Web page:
As a blog that every-once-in-a-while discusses a marriage between two dudes, I suppose it would be slightly irresponsible to our three readers (hi, Mom and Dad! And person from Singapore!) if I didn’t address the Proposition 8 and Defense of Marriage Act cases in front of the Supreme Court this week, and what they mean to me and us.
Regardless of whether or not the Supreme Court affirms, overturns or invalidates California’s Proposition 8, the tide is turning. Marriage equality has already won. As the basically infalliable Nate Silver points out, support for marriage equality has increased about 2% every year over the last decade and a half. Neither DOMA nor Proposition 8 nor many of the state constitutional bans on same-sex marriage which passed over the past ten years would’ve even been seriously considered today. To paraphrase analyst (and kinda creep-o) Jeffrey Toobin, the war for marriage equality in the United States is basically over, though the battles (and there are many still) remain.
Like I said, though: we living in amazing, remarkable times, especially from the viewpoint of a young gay man who saw my home state deny my right to marry in
2002 2004; ten years less than ten years later, I legally wed my partner in our nation’s capital.
We have a president who fully supports marriage equality, as does nearly half the Senate. Nine states and the District of Columbia allow same-sex marriages, and just this past election, Maryland and Washington state were the first states to enact same-sex marriages by popular vote. Though leaving civil rights up to the population goes against the 14th Amendment and all that, I’ll let these two states slide, since it demonstrates that, yep, we’re on the cusp of change.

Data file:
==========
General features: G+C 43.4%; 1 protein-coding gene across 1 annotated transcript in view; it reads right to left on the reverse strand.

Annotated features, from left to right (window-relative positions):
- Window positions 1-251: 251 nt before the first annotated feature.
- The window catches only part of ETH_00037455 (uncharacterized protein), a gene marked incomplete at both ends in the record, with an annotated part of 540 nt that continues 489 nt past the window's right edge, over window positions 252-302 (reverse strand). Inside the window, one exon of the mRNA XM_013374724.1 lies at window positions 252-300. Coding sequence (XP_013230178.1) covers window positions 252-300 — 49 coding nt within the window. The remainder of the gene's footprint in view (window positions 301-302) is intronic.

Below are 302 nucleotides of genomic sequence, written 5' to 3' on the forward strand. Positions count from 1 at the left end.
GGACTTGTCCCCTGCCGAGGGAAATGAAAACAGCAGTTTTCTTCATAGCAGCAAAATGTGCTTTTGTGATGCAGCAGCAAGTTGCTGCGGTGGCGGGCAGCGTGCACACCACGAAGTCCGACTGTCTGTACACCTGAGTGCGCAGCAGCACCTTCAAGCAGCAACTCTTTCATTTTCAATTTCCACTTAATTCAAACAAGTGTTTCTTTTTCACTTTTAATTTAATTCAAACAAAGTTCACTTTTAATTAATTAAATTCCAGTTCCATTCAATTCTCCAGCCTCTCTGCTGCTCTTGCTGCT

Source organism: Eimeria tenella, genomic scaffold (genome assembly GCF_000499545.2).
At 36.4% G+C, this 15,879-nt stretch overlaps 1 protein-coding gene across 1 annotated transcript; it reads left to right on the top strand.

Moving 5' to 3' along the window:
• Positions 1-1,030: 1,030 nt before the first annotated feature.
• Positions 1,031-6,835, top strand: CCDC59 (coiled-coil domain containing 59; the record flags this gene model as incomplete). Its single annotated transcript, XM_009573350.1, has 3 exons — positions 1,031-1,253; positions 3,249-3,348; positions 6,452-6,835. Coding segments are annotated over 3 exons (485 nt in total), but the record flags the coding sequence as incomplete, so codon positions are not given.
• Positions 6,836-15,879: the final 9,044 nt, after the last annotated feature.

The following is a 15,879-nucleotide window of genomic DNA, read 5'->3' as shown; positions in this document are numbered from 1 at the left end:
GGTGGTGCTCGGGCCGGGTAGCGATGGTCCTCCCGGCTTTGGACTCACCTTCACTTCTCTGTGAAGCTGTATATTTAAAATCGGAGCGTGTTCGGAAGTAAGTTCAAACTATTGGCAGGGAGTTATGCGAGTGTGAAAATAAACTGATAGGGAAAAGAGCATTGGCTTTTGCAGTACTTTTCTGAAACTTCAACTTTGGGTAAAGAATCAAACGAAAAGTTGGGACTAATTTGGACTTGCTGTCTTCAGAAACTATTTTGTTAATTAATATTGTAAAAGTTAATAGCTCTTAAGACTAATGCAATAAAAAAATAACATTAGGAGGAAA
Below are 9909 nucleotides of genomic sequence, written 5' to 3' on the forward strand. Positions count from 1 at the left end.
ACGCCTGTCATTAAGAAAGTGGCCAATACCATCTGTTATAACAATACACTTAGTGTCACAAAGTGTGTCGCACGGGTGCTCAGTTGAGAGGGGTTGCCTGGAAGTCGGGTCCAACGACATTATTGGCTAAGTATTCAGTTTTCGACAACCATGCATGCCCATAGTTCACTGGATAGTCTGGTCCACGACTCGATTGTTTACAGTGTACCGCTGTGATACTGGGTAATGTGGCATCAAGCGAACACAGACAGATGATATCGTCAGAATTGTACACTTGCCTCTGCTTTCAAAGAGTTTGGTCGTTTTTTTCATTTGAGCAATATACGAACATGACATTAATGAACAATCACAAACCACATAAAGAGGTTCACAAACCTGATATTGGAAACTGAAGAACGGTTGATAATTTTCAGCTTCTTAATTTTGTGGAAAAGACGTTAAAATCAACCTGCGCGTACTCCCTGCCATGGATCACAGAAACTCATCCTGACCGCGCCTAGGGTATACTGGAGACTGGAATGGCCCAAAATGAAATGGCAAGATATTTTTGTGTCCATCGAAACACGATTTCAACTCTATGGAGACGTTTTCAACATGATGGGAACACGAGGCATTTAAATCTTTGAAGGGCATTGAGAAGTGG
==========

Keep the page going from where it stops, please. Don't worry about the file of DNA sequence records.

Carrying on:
This may all be a bit naive. If the Supreme Court tosses the Proposition 8 case as many are suspecting after oral arguments on Tuesday, no massive change will have occurred; things remain with the status quo, still too slow to curb bullying, too slow to convince LGBTQ youth that there’s something better out there than the quick release of suicide.
But to those youth, I say, yeah, it does get better. Look at the numbers, man–it’s actually getting better before our eyes. It might be slow, but a 30-plus point reversal in public opinion in the last 15 years is massive. You see all those red and pink equality signs on Facebook? Those people have your back. Did I ever think, as I was figuring out who I was in the early 2000s, that I’d be able to be married and generally un-harassed and surrounded by a strong network of people who either fervently support my rights or at least say, “eh, who cares?”
Marriage equality is coming at the federal and state level. Non-discrimination policies based on sexual orientation will become more prevalent. State bans will be overturn. Eventually, the Supreme Court will consider same-sex marriage protected by the Equal Rights Amendment–they’ll have to from a practical perspective, since how long can the country go with half of its states recognizing some marriages but not others?
I will be able to actually check off “married” on my tax returns, and I’ll be able to do it soon.